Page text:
Autism Spectrum Disorders (ASD) in girls

Discussion in 'General Parenting' started by Ktllc, Apr 22, 2013.

  1. Ktllc

    Ktllc New Member

    I have read a few articles stating that Autism Spectrum Disorders (ASD) presents itself differently in girls than in boys. Which could explain why boys are 4x more likely to be diagnosed with Autism Spectrum Disorders (ASD) than girls.
    But I can't really find anything telling me how different it is, specially in young children.
    I'm obviously curious about this topic since Sweet Pea seems to be following a similar path as V. A lot of similarities but also some differences.
    I know that Autism Spectrum Disorders (ASD) would manifest differently in different individual anyways, but maybe more so because she is a girl?
    There is no doubt that she still has an expressive speech delay, but in the comfort of her own home (when not tantruming) she can tell me a lot of stuff. She even has short phrases like "yes, I do" "what's that for".
    on the other hand, in a social situations she is mute. No words will come out of her mouth. Eye contact is good and she will smile.
    I read that Autism Spectrum Disorders (ASD) little girls tend to have better social skills than Autism Spectrum Disorders (ASD) little boys because in our society little girls are simply expected to be more social than boys in general. So early on, there is social teaching (politeness, manners, listening skills,etc...). Nonetheless, their skills are behind compare to typically developing peers. It is just not as obvious as it is with Autism Spectrum Disorders (ASD) boys.
    I would be interested in knowing how it differs and how it is comparable according to your personal experience.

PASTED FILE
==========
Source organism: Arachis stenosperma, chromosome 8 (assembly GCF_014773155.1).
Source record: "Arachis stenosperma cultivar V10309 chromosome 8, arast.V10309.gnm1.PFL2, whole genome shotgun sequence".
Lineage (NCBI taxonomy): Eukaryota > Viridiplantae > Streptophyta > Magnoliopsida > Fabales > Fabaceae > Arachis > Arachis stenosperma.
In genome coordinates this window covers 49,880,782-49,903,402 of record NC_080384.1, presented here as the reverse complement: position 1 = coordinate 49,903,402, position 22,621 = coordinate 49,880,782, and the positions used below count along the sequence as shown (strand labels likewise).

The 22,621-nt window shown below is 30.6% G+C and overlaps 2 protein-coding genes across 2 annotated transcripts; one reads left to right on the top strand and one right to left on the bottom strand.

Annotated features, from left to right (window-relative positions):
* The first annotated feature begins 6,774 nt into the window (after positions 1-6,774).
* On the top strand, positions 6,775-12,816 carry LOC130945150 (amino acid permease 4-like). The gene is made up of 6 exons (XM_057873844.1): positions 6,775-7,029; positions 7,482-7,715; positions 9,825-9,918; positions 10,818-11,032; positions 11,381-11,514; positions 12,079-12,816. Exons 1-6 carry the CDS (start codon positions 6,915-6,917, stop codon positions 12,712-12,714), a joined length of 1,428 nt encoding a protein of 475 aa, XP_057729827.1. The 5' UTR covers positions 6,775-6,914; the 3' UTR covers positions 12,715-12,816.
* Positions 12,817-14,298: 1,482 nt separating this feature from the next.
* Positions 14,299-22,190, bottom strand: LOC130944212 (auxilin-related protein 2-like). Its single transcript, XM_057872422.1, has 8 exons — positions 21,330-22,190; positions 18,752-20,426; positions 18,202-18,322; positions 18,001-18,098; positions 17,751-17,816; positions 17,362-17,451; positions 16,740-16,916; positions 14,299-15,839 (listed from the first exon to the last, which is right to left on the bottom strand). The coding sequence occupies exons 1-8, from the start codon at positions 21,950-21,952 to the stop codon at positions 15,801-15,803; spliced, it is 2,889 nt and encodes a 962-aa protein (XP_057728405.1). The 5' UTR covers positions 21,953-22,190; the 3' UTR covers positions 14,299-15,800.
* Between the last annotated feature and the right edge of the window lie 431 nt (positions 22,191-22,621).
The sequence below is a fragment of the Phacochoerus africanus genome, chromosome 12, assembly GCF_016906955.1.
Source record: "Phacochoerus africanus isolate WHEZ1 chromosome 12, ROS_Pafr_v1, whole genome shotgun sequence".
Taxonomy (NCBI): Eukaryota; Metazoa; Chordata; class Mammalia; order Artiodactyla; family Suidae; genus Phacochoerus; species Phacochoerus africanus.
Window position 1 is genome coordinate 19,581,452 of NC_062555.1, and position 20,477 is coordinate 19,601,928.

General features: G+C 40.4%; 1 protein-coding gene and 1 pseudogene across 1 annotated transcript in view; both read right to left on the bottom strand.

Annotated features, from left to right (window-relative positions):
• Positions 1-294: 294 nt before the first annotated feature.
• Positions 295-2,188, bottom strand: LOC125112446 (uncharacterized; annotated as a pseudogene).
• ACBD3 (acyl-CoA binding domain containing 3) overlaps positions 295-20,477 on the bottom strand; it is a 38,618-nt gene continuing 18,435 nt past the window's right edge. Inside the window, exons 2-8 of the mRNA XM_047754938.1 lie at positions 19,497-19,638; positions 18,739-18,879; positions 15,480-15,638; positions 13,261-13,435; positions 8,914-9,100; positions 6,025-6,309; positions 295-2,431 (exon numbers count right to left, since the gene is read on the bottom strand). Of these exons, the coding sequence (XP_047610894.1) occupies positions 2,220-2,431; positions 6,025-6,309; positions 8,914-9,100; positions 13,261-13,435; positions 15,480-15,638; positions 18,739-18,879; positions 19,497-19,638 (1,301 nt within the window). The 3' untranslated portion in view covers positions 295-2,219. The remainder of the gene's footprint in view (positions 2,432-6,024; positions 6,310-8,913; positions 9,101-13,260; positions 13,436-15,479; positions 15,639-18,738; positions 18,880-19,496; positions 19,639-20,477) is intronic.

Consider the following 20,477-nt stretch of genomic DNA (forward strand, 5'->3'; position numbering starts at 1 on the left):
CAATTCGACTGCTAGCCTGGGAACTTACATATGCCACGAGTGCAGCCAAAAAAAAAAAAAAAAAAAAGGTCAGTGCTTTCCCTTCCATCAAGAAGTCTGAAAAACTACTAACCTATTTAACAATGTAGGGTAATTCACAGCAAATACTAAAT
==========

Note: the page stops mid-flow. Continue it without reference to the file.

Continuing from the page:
2. TerryJ2

    TerryJ2 Well-Known Member

    Definitely, most of the girls I have met are more social. They may also be more bossy, but now I wonder if it's the same for boys, and in particular my difficult child ... if his argumentativeness is another shade of bossy. I think the lack of bathing and hygiene is the same, and the lack of awareness of social surroundings. And the high anxiety. Oh, also, when girls don't make eye contact, in our culture, they are seen as shy. Boys are seen as rude or shifty. It can be very cultural, which means that many things will fly under the radar.
  3. Ktllc

    Ktllc New Member

    Talking about eye contact, V used (maybe still does but not as much) to put his head on angle and look from the side when he was not sure about a new situation/person. Sweet Pea does the same thing. Everyone think it is so cute coming from a little girl.
    I can see them both being bossy, even more Sweet Pea. But only in the comfort of their home. It probably stem from them only being able to see their point of view (which I realize is typical from any 2 year old in Sweet Pea's case).
    as far as hygiene I would think it depends on their sensory profile. V would be a total slob if it was not for me making sure he stays somewhat clean. He is completely hyposensitive.
    Sweet Pea, who tends to be hypersensitive, wants to wipe her nose and wash her hands all the time! She would freak if I told her no, which I don't obviously. on the other hand, washing hair... can't do it without the screaming and crying.
    I read that eating disorders in girls could actually be an Autism Spectrum Disorders (ASD) issue, a female obsession that would equal trains and computers for the male counter parts...
  4. InsaneCdn

    InsaneCdn Well-Known Member

    The girls appear more social... but still have problems going with the flow, picking up on body language, figuring out the "rules" (which change all the time). It is still a social deficit, but not quite as much "in your face" as the boys.
  5. tiredmommy

    tiredmommy Site Moderator

    Google Tony Atwood, he's the guy that seems to best understand autism and gender differences.
  6. Dixies_fire

    Dixies_fire Member

    Tiredmommy thank you for the link!
  7. Ktllc

    Ktllc New Member

    Thanks TiredMommy. I have read his book "Asperger's"... for some reason I can't remember him discussing gender differences in this specific book, but at the time it was not something I cared for ... I know there are very few specialists in the field of Girls with Autism Spectrum Disorders (ASD).